While gathering potential factories and workshops to visit on an upcoming trip to Japan, I stumbled upon Fujita-Kinzoku, a small family-owned iron factory in Osaka.
Besides the fact that they’ve been making frying pans since 1951, what caught my eye was their more recent collaboration with TENT, a Tokyo based design duo comprising Ryosaku Aoki and Masayuki Haruta. Aoki and Haruta pride themselves on coming up with designs that are strong, not like the strength of a stationary building, but strong like the flexible strength of a tent.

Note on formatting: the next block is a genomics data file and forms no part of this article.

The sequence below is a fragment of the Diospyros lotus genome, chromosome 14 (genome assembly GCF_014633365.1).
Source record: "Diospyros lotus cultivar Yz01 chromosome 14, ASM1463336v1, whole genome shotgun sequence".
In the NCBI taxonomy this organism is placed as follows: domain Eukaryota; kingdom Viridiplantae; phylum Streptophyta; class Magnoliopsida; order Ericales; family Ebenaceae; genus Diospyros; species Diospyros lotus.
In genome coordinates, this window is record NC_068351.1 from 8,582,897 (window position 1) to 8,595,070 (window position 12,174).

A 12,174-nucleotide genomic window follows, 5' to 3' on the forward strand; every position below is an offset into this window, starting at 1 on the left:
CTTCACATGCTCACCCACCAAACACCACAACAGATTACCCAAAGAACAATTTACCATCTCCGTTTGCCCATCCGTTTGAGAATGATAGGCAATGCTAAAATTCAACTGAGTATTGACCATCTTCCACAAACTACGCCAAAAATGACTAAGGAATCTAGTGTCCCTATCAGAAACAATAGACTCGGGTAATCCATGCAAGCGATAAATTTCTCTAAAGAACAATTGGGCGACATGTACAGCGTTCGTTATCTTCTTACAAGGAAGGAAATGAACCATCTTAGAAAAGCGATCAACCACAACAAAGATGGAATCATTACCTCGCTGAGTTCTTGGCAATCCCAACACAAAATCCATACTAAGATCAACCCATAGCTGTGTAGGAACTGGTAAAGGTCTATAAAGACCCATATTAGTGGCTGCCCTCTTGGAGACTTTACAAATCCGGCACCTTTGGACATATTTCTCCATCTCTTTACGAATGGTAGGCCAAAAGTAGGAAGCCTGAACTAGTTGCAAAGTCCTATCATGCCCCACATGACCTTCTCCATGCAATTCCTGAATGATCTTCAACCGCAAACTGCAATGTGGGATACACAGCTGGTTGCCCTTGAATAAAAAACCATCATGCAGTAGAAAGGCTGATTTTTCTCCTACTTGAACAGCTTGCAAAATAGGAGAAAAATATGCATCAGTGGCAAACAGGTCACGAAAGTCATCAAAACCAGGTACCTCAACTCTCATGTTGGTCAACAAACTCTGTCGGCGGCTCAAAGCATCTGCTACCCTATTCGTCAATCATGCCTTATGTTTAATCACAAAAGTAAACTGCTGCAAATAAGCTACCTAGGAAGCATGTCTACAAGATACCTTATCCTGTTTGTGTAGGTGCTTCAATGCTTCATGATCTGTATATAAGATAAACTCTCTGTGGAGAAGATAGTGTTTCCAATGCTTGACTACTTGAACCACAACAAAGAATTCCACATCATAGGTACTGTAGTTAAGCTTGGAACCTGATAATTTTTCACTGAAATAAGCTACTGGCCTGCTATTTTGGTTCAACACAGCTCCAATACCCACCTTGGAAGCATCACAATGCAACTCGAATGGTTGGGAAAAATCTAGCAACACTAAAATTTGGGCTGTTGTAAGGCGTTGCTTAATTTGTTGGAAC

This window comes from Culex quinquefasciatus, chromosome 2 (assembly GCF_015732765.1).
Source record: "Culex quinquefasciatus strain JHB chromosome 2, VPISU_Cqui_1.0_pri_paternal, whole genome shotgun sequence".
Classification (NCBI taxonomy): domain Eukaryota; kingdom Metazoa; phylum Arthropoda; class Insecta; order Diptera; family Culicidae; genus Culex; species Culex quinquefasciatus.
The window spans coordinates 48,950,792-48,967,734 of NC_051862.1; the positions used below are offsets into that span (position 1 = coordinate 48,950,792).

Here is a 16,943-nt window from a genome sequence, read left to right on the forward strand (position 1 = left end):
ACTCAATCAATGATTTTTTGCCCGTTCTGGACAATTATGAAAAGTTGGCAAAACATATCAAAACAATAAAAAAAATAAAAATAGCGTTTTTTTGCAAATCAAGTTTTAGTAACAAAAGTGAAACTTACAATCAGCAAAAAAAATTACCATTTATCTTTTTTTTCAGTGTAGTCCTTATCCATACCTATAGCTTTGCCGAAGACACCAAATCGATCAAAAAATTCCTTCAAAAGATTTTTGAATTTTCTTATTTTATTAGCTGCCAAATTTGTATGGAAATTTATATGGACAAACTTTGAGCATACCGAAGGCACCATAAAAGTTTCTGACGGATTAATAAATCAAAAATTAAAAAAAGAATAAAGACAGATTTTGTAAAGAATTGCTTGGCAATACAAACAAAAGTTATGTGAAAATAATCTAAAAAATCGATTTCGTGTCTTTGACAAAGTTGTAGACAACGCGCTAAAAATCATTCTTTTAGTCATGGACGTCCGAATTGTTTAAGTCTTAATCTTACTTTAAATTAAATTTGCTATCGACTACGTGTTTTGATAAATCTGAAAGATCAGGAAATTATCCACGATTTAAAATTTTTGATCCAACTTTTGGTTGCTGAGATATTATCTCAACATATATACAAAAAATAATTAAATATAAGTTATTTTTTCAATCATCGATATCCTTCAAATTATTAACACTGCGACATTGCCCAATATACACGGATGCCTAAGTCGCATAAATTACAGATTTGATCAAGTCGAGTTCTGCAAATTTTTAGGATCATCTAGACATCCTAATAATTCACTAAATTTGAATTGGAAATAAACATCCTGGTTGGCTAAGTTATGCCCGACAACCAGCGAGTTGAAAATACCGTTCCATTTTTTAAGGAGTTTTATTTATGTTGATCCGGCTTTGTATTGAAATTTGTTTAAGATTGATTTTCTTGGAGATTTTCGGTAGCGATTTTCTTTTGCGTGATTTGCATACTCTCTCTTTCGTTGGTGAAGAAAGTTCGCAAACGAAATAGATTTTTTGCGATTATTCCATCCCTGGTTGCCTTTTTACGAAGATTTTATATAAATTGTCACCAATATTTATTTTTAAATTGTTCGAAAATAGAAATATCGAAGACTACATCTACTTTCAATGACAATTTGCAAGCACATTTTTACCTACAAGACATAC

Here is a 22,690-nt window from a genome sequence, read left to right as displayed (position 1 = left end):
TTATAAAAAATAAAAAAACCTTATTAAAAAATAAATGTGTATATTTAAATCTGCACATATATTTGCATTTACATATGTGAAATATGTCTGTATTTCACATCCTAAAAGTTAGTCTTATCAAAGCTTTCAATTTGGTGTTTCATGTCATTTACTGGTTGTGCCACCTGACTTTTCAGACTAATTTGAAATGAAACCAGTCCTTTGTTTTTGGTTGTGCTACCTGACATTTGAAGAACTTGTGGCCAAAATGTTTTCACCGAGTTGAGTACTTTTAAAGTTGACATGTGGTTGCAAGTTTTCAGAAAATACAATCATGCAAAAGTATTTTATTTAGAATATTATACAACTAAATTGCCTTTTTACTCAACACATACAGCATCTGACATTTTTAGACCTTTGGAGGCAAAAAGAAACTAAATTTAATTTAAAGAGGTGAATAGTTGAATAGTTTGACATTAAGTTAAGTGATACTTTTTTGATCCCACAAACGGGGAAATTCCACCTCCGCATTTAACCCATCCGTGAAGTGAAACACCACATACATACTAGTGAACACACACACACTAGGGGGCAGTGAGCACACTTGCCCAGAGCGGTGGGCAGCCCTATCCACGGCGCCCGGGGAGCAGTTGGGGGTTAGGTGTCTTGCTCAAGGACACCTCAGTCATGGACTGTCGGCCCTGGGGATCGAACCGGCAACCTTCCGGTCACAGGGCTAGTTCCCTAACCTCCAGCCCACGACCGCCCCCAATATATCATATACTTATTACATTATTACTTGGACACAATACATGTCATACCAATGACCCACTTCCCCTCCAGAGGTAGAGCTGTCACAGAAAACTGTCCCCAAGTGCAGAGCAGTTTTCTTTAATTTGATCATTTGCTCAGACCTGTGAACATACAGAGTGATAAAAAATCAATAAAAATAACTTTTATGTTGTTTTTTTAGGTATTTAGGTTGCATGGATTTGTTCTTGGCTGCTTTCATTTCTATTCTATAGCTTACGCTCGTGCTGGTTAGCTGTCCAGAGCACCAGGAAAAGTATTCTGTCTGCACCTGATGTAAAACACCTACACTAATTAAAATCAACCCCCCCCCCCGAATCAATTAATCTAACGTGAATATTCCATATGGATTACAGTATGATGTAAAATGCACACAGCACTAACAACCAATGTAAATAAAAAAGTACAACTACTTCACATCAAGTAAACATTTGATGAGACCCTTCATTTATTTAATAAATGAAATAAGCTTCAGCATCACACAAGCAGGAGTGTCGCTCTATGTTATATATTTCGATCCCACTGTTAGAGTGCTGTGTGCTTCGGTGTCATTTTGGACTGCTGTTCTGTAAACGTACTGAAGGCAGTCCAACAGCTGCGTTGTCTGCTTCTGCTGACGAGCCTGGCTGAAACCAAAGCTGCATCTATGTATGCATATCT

JIU, which is a Japanese onomatopoeia for the sound of frying, is not a new concept but a beautiful example of Dieter Ram’s philosophy, “less, but better.” Surely, using the frying pan you just cooked in as a plate is an age-old device employed by everyone from broke college students to campers. However, TENT’s design is startlingly fresh and unique. Made of high quality cast iron, the dish is designed for both the making and eating of food. The linchpin of the design is the beach or walnut wooden handle constructed to easily clamp onto and be removed from the dish with one hand. Put it on when you want to cook. Take it off when you want to eat. Just remember cast iron gets very hot… so make sure you have a trivet-like placemat!